Database table is not visible. How to make it visible?

I created a database with MS SQL Management Sudio and added a database to it. For now logging in is through the Windows NT authentication. My problem is that I am working on an application and plan and ODBC access to the database and table. I'm able to log on to the database. However the app cannot find the table. I compiled a Microsoft app that lists all tables under that database. Surprisingly, it lists all System Tables, all dbo schemas, and others not even shown in Management Studio. Yet my table is nowhere to be seen, though it is also listed in Management Studio as a dbo schema.

How do I make that visible? It seems to be some restriction in terms of security or similar but I don't know where to look, as I've tried comparing the other accesses (Master, etc) that are there.
RJVAsked:
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8080_DiverCommented:
It sounds like you may not have any permissions on that table.  
Can you open the database in Management Studio and look at the permissions for the Username you are using to access the data from your app?  If so, be sure to look at the permissions for that specific user.  Does that user have access to the table?  (If it is a Windows User, you may have to check the groups that to see which group it is in and then check the Group's permissions. ;-)
If you do not have at least Read Access, then the table will not appear to exist.
 
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RJVAuthor Commented:
Both access though Windows (system logon). As to Groups this computer is not associated to any groups. Having said that, maybe Management Studio is taking that into account. Where would I find the database Groups in Management Studio? I just hunted around and couldn't find it. Any other tips of security checkpoints will certainly help me drill down.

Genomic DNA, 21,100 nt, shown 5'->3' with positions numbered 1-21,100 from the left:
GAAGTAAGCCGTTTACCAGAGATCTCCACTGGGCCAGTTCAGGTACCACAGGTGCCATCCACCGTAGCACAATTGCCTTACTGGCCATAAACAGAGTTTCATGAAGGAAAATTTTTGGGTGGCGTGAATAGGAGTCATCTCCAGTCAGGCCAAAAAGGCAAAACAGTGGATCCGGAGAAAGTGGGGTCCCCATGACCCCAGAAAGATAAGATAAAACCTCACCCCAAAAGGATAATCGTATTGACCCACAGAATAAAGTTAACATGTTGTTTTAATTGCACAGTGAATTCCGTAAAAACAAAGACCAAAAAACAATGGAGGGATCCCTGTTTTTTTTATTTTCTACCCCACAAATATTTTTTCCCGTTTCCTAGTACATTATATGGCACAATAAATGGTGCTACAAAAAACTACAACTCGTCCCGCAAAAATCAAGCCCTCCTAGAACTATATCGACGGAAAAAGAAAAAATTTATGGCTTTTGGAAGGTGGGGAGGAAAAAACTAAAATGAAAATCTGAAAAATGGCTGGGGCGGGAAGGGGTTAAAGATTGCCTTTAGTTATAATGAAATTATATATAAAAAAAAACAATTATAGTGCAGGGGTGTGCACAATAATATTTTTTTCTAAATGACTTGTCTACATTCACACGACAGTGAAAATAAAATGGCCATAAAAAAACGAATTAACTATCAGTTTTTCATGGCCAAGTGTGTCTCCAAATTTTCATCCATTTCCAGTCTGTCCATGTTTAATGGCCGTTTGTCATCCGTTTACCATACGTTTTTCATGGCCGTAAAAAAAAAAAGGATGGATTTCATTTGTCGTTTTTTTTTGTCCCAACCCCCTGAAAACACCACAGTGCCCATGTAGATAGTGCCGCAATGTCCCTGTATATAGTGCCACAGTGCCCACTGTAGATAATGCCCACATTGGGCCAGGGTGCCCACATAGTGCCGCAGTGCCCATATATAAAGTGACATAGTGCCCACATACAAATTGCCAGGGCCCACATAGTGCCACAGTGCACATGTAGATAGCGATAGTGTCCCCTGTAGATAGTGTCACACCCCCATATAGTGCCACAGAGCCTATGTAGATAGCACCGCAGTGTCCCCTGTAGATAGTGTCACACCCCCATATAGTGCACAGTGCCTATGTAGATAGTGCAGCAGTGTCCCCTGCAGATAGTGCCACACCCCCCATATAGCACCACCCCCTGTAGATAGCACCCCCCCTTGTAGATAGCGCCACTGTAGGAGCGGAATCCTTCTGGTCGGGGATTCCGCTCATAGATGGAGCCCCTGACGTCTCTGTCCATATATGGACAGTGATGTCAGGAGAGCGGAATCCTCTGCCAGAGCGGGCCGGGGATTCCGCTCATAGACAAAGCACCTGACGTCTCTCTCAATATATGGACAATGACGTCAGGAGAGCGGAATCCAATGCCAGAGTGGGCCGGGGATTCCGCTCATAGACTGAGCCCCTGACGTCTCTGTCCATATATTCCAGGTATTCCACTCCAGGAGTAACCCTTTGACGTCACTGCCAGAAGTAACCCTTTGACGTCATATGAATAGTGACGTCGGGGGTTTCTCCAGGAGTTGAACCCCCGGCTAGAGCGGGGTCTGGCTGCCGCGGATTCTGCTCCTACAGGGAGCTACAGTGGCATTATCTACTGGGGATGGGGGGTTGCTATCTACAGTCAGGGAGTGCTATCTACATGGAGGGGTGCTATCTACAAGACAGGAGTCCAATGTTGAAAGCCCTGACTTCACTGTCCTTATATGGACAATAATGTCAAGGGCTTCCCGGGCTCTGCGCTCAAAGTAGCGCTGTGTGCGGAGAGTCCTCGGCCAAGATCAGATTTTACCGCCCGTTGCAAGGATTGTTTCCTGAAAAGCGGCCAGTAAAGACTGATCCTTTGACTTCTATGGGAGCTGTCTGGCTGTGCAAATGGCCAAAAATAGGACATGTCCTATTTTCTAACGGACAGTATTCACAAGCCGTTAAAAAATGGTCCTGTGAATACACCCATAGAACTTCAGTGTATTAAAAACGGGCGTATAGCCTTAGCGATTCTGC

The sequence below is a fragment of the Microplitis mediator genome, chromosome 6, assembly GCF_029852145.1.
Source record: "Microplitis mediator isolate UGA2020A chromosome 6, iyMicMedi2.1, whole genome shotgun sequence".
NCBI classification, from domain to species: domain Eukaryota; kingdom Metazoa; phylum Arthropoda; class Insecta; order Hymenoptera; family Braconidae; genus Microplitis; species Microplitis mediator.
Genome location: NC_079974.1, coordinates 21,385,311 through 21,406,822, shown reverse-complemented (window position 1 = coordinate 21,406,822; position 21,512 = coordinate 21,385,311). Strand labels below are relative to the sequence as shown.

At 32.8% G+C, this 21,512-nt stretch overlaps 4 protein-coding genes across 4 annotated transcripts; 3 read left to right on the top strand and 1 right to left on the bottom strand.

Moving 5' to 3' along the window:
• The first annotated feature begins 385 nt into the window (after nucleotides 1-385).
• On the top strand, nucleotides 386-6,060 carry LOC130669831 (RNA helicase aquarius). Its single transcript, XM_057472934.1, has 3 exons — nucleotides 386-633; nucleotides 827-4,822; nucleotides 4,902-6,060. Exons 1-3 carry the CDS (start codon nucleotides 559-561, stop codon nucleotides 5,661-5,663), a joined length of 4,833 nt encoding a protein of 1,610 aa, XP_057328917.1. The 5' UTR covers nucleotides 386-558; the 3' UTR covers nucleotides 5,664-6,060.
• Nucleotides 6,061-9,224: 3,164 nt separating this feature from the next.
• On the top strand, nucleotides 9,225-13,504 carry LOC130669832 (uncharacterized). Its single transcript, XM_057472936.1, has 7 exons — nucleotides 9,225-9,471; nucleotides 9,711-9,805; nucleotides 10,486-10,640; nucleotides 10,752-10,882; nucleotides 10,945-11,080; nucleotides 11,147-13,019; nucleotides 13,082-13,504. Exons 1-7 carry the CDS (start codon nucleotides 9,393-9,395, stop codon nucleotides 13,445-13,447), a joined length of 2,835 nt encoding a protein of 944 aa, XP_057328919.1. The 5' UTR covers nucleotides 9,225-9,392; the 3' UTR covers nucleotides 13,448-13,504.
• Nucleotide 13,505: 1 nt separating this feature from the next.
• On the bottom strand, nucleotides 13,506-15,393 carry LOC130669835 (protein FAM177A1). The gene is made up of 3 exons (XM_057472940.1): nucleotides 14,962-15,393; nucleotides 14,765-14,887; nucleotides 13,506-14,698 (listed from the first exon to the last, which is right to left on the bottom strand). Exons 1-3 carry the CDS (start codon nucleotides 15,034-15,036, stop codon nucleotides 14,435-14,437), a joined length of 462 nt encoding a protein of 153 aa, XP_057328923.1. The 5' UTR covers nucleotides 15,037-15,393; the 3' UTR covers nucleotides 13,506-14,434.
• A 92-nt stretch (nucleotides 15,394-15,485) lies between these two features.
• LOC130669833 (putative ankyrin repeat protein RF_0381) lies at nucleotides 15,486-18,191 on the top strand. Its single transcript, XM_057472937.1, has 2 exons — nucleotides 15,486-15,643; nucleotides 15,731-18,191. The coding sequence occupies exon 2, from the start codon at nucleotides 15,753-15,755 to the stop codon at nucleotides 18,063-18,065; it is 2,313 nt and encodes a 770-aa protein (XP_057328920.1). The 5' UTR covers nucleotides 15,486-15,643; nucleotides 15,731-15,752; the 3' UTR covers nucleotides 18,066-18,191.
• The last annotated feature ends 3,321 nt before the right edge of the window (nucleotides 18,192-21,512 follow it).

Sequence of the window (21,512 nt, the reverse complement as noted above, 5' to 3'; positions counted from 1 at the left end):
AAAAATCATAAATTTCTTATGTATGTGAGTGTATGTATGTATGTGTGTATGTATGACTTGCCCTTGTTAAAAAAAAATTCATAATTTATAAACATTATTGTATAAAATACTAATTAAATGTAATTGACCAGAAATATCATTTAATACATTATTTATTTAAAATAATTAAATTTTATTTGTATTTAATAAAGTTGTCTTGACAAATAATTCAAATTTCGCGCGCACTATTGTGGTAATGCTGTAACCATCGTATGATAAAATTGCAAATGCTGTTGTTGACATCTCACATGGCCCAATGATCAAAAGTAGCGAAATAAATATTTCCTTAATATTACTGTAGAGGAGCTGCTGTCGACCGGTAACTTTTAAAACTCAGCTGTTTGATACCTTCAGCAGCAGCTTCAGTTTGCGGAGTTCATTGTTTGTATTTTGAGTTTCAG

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RJVAuthor Commented:
Looking through Management Studio, everything seems to have security related to it, from the logical users and data to the schema. Right now all I do is log on to the OS and then load Management Studio, with SQL starting up as the usual service. As to the app, I set it also to the same security as the OS. Evidently, not good enough though all I want is something simple. Try to change it and I also have to settle to what is built in. So, having said that, might you suggest what I check out exactly, even if to create another table and/or database. I want to simplify however much I can.
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Jagdish DevakuSr DB ArchitectCommented:
try to give necessary permissions to BUILTIN/Administrators for the database. normally we give sysadmin permissions to this user id.
try to do it check whether the you are able to view the table for windows authentication login.
bye.
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RJVAuthor Commented:
The not so unusual amazing thing. When I posted the question here I suspected of a permissions issue, or something done wrong in Management Studio. Of course, it could also be at the ODBC level or even my code. After looking everything over I decided to ask those who know SQL better (not my goal; suffice to suffer with C++, MFC, threads, etc). As it turned out, you also wondered about permissions. Thus I focused more on that area, in as much as that is possible in Management Studio.

Late yesterday, after over scratching my head, I decided to set this checkbox in ODBC:

   Change the default database to:

...and then select the database I had already selected to access. Why hadn't I done that before? It didn't and does not make sense. Let's face it, I had accessed that very same database and even test connected to it. Well, that did the trick! I hope this helps you or anyone else here in the future.

So, while I didn't get a specific solution to my problem, thanks to your pointers I was better able to zero in. So I will award the points in thanks for effort that led to the solution.
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Microsoft SQL Server 2005

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